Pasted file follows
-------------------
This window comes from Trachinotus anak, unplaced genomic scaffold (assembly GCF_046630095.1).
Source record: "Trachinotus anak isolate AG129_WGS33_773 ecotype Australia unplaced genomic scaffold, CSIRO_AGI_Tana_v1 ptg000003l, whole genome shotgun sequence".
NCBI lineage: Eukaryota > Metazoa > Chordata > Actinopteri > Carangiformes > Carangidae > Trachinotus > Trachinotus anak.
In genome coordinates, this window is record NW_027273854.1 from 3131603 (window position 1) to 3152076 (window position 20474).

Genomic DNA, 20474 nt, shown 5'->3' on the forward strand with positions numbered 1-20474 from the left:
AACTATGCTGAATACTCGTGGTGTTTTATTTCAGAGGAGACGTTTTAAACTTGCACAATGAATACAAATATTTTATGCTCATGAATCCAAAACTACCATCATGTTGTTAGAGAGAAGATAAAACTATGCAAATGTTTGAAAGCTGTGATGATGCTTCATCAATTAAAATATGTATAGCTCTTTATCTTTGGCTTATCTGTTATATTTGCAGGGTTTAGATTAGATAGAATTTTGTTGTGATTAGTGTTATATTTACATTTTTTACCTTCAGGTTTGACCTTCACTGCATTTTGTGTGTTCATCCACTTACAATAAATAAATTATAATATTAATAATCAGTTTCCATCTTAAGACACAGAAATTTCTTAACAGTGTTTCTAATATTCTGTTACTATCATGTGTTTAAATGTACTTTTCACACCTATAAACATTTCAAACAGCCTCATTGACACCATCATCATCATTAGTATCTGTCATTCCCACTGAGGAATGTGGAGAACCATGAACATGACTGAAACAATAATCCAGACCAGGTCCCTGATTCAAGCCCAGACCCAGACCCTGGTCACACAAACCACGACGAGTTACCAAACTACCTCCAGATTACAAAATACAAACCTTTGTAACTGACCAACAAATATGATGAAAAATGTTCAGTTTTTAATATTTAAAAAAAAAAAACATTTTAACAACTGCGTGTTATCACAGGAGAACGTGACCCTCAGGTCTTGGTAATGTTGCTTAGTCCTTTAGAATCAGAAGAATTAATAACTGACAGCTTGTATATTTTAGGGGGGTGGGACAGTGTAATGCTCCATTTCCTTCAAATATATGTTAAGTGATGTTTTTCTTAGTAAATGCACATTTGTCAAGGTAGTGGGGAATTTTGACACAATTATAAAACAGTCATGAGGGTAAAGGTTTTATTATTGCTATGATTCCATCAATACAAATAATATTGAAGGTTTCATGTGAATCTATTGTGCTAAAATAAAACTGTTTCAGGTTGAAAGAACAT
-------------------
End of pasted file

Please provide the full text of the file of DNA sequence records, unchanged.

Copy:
This window comes from Trachinotus anak, unplaced genomic scaffold (assembly GCF_046630095.1).
Source record: "Trachinotus anak isolate AG129_WGS33_773 ecotype Australia unplaced genomic scaffold, CSIRO_AGI_Tana_v1 ptg000003l, whole genome shotgun sequence".
NCBI lineage: Eukaryota > Metazoa > Chordata > Actinopteri > Carangiformes > Carangidae > Trachinotus > Trachinotus anak.
In genome coordinates, this window is record NW_027273854.1 from 3131603 (window position 1) to 3152076 (window position 20474).

Genomic DNA, 20474 nt, shown 5'->3' on the forward strand with positions numbered 1-20474 from the left:
AACTATGCTGAATACTCGTGGTGTTTTATTTCAGAGGAGACGTTTTAAACTTGCACAATGAATACAAATATTTTATGCTCATGAATCCAAAACTACCATCATGTTGTTAGAGAGAAGATAAAACTATGCAAATGTTTGAAAGCTGTGATGATGCTTCATCAATTAAAATATGTATAGCTCTTTATCTTTGGCTTATCTGTTATATTTGCAGGGTTTAGATTAGATAGAATTTTGTTGTGATTAGTGTTATATTTACATTTTTTACCTTCAGGTTTGACCTTCACTGCATTTTGTGTGTTCATCCACTTACAATAAATAAATTATAATATTAATAATCAGTTTCCATCTTAAGACACAGAAATTTCTTAACAGTGTTTCTAATATTCTGTTACTATCATGTGTTTAAATGTACTTTTCACACCTATAAACATTTCAAACAGCCTCATTGACACCATCATCATCATTAGTATCTGTCATTCCCACTGAGGAATGTGGAGAACCATGAACATGACTGAAACAATAATCCAGACCAGGTCCCTGATTCAAGCCCAGACCCAGACCCTGGTCACACAAACCACGACGAGTTACCAAACTACCTCCAGATTACAAAATACAAACCTTTGTAACTGACCAACAAATATGATGAAAAATGTTCAGTTTTTAATATTTAAAAAAAAAAAACATTTTAACAACTGCGTGTTATCACAGGAGAACGTGACCCTCAGGTCTTGGTAATGTTGCTTAGTCCTTTAGAATCAGAAGAATTAATAACTGACAGCTTGTATATTTTAGGGGGGTGGGACAGTGTAATGCTCCATTTCCTTCAAATATATGTTAAGTGATGTTTTTCTTAGTAAATGCACATTTGTCAAGGTAGTGGGGAATTTTGACACAATTATAAAACAGTCATGAGGGTAAAGGTTTTATTATTGCTATGATTCCATCAATACAAATAATATTGAAGGTTTCATGTGAATCTATTGTGCTAAAATAAAACTGTTTCAGGTTGAAAGAACAT